Thursday, January 14, 2010

Robotic Platform - A choice is made

Our aim in the long run is to establish a platform to "phenotype" (that is measure behavior of) many promoters in different genetic perturbations. The plan is to use the microscope and the FACS to measure the activity of these promoters in living yeast cells using what is called a fluorescent reporter. (I will expand on this point in a future post.)

To establish such a platform we need to be able to continuously feed the microscope with new samples so that we maximize the throughput in terms of the number of measured phenotypes. We are aiming at numbers in the 10,000s, which means that even when we work with 384well plates, we still need many runs.

An important ingredient in achieving this goal is a robotic platform that will allow us to prepare samples for the microscope and then move them onto it. The goal is that the robot will integrate several devices:

In addition the robot should be able to do basic manipulations such as moving liquid from one plate to another, add media, to a plate, and so on. Doing this requires that the robot also have what is called liquid handling capabilities. In other words, that the robot should be able to perform pipette operations: from one well to another, or from multiple wells in parallel. It also means that we the robot needs places to store pipette tips, plates, and media.

During the last year we spent a lot of effort in trying to define our needs and to understand the options available for devices that integrate all of these capabilities. We had long interactions with three companies, Eisenberg Brothers who represents Perkin Elmer, Neotec who represents Tecan, and Agilent, where we interacted directly with their European office.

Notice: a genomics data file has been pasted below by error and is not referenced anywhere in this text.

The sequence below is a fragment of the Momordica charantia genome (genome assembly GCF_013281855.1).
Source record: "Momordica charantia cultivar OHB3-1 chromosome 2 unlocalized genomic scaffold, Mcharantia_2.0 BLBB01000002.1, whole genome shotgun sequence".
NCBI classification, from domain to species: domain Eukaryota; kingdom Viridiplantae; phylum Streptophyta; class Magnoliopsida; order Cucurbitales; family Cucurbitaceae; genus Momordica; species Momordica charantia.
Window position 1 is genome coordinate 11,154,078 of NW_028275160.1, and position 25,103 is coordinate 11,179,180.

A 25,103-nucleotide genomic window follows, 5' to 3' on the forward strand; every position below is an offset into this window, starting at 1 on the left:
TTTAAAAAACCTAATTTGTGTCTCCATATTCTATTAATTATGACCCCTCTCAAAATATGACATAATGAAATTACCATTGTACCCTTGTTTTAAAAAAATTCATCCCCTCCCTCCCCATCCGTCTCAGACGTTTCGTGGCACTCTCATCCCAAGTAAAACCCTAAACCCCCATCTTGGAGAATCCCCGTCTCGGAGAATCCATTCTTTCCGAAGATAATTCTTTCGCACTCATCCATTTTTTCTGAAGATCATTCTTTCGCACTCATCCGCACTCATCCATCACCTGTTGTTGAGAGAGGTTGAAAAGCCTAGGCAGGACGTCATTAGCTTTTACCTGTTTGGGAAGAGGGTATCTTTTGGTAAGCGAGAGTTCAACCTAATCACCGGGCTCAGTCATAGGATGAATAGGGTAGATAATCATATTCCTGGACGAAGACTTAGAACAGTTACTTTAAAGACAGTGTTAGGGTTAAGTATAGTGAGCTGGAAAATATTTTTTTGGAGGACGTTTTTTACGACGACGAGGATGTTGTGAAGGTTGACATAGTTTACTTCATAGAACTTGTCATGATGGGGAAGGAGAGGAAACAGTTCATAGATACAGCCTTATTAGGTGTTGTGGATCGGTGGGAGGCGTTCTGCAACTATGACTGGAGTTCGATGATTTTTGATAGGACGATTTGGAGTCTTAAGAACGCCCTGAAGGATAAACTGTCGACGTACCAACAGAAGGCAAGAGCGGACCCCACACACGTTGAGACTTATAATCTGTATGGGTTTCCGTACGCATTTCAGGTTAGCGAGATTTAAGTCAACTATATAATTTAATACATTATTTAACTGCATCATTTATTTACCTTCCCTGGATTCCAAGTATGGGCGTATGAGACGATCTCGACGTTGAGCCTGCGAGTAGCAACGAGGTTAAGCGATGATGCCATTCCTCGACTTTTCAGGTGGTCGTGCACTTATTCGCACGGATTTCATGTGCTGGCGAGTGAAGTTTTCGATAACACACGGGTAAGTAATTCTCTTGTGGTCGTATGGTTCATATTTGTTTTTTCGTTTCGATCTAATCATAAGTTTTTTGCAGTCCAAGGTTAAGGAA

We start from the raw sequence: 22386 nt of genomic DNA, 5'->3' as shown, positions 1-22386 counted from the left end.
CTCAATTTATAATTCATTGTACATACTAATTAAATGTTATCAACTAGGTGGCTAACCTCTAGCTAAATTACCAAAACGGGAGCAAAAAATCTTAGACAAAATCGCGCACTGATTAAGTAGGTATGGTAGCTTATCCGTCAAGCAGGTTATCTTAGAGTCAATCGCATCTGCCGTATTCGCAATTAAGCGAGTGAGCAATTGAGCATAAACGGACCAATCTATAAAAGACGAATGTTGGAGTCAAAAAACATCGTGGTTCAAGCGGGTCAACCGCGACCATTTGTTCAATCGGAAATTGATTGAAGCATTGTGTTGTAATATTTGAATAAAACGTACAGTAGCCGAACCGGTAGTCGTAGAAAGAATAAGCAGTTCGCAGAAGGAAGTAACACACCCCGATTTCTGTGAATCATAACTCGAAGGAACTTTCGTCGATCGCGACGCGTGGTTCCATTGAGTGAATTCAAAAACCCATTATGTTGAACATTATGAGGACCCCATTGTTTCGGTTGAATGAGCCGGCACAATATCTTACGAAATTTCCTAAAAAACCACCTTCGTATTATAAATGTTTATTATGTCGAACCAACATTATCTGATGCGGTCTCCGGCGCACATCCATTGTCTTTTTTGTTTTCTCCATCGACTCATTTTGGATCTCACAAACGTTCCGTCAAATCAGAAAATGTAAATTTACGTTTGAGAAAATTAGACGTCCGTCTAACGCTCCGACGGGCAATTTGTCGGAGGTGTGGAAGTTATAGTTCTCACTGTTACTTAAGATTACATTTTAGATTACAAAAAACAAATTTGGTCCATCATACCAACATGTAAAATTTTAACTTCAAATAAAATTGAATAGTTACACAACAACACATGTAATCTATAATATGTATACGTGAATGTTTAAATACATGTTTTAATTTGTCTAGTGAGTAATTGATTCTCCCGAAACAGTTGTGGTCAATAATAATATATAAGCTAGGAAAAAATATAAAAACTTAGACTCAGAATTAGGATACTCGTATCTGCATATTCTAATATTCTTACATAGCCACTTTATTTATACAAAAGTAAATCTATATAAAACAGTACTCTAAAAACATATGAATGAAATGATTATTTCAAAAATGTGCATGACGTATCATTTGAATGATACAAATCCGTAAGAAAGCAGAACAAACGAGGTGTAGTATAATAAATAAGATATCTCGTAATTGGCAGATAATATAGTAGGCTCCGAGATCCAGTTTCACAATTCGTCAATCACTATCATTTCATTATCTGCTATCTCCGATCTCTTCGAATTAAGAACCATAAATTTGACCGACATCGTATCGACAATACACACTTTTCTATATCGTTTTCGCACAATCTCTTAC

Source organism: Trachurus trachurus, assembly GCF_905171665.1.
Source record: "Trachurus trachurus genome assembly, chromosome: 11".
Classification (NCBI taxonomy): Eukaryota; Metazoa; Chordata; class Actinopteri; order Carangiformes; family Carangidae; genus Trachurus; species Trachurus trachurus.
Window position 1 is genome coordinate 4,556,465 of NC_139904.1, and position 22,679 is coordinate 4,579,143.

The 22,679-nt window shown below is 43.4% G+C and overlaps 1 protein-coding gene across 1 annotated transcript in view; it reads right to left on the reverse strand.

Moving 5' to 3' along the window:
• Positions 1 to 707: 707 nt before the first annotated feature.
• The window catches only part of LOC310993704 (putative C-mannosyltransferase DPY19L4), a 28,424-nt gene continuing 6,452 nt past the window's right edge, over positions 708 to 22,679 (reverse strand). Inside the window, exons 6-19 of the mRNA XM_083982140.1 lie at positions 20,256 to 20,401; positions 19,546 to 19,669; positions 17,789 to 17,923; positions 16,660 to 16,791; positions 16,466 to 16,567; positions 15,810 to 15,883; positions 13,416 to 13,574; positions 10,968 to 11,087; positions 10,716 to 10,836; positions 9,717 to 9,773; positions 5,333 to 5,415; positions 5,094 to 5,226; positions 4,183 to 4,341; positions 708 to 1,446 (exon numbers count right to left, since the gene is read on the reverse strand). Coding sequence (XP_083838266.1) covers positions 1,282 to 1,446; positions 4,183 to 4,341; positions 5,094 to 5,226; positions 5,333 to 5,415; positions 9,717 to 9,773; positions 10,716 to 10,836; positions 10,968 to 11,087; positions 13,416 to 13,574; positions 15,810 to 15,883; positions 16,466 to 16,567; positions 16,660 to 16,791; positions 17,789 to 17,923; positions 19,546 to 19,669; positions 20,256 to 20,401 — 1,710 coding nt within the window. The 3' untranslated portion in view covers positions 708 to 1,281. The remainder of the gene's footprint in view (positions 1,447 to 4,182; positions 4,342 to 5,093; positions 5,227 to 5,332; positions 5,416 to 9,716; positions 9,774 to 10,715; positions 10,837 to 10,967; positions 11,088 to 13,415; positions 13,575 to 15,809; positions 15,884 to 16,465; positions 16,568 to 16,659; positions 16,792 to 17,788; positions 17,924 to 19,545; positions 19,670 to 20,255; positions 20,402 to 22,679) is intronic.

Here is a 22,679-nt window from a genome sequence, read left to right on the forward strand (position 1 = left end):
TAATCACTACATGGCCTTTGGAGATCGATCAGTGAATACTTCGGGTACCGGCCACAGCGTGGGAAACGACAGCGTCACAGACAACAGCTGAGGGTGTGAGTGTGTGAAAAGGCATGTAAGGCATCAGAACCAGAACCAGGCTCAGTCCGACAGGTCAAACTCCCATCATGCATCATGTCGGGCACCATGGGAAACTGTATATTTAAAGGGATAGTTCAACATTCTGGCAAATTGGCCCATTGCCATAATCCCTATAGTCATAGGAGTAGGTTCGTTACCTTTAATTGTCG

The process was interesting as we learned a lot about the capabilities of different devices, different ways of using them, and ways of integrating them. This included site visits to installations in Israel, Germany, and the US. The main issue with the choice of robotic platform how to integrate the multitude of devices in a way that will allow seamless operations.

I will not go through the gory details. Agilent has dropped out of the discussion sometime in September as they felt they cannot meet the target price we aimed at. Neotec/Tecan and Eisenberg Brothers/Perkin Elmer stayed in the running and we had long correspondence with people from both. We got to financial negotiation stages with both and finally, after much delays we decided to go with Neotec/Tecan solution.

In the next few weeks I will provide outline of the robot and how we plan to use it.

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